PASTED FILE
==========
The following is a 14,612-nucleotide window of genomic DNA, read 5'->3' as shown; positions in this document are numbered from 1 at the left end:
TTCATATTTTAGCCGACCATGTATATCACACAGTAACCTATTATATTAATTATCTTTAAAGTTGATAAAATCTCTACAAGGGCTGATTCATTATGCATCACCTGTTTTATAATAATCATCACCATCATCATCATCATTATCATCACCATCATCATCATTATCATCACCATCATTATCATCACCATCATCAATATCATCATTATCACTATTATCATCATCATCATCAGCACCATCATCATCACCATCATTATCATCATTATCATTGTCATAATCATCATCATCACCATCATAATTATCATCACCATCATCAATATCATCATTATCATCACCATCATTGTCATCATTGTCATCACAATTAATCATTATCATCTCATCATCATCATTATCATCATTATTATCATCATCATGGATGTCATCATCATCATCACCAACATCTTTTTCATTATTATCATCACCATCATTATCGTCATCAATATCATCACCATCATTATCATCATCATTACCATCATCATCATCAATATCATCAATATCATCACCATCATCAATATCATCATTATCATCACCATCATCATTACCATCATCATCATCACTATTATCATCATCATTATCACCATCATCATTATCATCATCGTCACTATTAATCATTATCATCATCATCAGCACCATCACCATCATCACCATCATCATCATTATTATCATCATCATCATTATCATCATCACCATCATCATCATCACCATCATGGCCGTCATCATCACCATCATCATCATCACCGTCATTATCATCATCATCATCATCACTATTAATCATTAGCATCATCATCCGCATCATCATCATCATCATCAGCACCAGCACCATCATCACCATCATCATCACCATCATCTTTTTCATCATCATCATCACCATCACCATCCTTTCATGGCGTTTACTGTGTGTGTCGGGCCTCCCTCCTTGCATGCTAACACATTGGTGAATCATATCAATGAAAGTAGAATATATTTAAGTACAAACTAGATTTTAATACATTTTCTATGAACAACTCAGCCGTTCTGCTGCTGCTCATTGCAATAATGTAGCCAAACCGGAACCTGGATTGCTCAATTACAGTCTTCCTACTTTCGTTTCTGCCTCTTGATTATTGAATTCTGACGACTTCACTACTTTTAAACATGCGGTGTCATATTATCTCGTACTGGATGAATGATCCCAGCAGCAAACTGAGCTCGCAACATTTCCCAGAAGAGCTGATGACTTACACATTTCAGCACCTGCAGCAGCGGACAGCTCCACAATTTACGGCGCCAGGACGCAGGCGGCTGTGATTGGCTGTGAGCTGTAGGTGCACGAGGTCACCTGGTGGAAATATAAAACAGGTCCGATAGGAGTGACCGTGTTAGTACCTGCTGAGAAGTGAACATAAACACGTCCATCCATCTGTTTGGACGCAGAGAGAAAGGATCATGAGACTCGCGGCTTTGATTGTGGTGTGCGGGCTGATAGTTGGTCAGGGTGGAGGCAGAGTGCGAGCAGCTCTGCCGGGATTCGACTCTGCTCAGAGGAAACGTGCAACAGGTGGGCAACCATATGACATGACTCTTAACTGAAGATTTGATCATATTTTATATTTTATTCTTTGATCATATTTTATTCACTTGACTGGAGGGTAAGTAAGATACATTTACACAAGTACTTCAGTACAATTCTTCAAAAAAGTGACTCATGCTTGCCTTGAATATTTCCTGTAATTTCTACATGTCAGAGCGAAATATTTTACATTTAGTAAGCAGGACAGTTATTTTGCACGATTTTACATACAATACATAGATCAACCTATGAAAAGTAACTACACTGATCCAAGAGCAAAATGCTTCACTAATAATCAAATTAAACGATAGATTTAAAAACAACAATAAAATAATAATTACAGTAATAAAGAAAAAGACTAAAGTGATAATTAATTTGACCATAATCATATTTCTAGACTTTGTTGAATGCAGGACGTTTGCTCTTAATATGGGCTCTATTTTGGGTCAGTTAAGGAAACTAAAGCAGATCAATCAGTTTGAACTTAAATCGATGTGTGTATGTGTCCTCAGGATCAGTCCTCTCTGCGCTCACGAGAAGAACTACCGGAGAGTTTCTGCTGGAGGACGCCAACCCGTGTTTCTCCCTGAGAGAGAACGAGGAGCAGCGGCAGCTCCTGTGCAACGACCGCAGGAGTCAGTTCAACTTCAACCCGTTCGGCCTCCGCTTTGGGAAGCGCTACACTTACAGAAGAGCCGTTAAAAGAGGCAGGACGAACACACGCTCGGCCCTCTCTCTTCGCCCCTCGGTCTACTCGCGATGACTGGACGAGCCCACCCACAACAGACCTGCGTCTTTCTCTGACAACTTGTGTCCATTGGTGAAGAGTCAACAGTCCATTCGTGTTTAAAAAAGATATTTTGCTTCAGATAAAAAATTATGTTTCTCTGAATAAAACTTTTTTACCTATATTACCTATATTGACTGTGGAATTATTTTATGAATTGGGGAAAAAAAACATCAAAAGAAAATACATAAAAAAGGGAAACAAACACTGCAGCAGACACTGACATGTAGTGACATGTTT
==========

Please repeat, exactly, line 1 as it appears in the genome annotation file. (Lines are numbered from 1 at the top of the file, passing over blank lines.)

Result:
The following is a 14,612-nucleotide window of genomic DNA, read 5'->3' as shown; positions in this document are numbered from 1 at the left end: